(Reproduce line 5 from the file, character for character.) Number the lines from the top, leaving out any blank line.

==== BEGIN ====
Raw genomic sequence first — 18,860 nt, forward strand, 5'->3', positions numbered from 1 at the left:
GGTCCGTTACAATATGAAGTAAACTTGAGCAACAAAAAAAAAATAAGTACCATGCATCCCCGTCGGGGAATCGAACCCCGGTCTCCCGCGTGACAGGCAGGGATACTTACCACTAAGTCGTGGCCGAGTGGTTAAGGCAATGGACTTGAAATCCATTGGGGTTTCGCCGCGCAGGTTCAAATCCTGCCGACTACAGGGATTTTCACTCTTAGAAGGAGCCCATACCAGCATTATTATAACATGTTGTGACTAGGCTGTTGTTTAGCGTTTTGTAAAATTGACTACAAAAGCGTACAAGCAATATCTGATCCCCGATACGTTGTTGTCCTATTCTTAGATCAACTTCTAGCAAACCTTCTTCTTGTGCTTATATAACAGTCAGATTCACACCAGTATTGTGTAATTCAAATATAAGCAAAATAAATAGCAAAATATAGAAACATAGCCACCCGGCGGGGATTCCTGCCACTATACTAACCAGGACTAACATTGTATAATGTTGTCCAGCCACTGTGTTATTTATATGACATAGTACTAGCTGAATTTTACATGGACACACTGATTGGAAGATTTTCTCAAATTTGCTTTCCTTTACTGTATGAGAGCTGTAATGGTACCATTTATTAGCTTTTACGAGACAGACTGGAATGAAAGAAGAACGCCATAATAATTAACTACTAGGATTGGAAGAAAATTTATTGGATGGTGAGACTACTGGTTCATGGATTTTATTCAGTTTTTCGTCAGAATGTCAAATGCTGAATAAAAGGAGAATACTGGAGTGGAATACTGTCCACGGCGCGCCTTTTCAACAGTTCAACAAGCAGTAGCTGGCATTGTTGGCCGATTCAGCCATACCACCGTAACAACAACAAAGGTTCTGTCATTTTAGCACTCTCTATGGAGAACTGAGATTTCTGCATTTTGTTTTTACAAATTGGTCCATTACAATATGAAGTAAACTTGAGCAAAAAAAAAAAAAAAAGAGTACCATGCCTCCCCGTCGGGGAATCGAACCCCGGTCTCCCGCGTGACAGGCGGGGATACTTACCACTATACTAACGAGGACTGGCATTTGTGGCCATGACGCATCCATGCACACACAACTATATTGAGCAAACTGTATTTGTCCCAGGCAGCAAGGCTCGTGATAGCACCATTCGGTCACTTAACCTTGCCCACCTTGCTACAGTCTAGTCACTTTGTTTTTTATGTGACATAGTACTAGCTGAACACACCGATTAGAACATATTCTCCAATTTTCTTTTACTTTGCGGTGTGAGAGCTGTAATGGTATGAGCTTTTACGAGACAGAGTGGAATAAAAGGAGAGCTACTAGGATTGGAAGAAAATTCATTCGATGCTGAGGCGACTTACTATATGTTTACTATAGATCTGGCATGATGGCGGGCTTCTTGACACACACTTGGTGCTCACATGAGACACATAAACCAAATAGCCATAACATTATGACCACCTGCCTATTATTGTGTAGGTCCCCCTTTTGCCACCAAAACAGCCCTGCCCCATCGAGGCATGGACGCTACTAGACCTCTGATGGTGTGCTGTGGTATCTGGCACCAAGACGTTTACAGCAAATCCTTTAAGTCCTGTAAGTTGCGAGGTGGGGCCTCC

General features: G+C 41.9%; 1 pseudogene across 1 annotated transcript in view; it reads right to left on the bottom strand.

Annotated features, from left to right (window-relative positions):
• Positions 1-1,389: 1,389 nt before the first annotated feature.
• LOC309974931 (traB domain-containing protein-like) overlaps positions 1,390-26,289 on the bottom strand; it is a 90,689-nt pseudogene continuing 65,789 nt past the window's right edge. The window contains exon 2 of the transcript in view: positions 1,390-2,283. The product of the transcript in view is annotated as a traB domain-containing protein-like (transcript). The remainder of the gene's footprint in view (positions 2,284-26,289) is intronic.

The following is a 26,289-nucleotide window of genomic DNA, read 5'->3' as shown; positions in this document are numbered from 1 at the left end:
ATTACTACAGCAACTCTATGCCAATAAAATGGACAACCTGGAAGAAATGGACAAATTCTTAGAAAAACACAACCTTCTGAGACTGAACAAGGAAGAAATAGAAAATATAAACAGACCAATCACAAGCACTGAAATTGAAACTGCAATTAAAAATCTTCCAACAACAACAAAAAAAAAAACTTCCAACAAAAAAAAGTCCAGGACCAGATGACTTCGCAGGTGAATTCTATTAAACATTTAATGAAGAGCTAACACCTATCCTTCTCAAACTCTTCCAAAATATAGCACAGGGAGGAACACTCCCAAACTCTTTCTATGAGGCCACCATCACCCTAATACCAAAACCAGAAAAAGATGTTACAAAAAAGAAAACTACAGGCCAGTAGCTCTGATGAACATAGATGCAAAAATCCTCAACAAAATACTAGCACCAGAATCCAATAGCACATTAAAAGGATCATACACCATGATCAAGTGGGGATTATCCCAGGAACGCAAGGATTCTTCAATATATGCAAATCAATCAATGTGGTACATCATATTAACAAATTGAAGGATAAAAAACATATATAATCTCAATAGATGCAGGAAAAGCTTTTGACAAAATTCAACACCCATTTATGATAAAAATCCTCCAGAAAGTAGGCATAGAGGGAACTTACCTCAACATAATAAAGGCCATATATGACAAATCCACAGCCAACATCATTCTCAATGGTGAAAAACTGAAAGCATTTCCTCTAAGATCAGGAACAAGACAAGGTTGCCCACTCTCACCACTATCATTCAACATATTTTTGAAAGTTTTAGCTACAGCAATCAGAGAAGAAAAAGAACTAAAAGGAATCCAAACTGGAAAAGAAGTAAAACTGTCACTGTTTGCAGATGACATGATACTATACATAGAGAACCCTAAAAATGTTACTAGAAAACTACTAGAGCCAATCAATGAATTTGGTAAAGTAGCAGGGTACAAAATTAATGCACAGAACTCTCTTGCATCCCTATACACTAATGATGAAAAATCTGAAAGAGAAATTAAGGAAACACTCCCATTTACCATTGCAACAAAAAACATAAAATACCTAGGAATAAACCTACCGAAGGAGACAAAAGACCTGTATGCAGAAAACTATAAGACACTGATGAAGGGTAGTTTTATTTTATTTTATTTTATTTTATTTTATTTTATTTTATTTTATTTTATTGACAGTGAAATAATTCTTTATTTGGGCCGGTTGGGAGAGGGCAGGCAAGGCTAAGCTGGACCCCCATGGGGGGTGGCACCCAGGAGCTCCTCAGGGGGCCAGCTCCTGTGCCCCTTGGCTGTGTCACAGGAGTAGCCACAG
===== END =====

• Positions 1-1,389: 1,389 nt before the first annotated feature.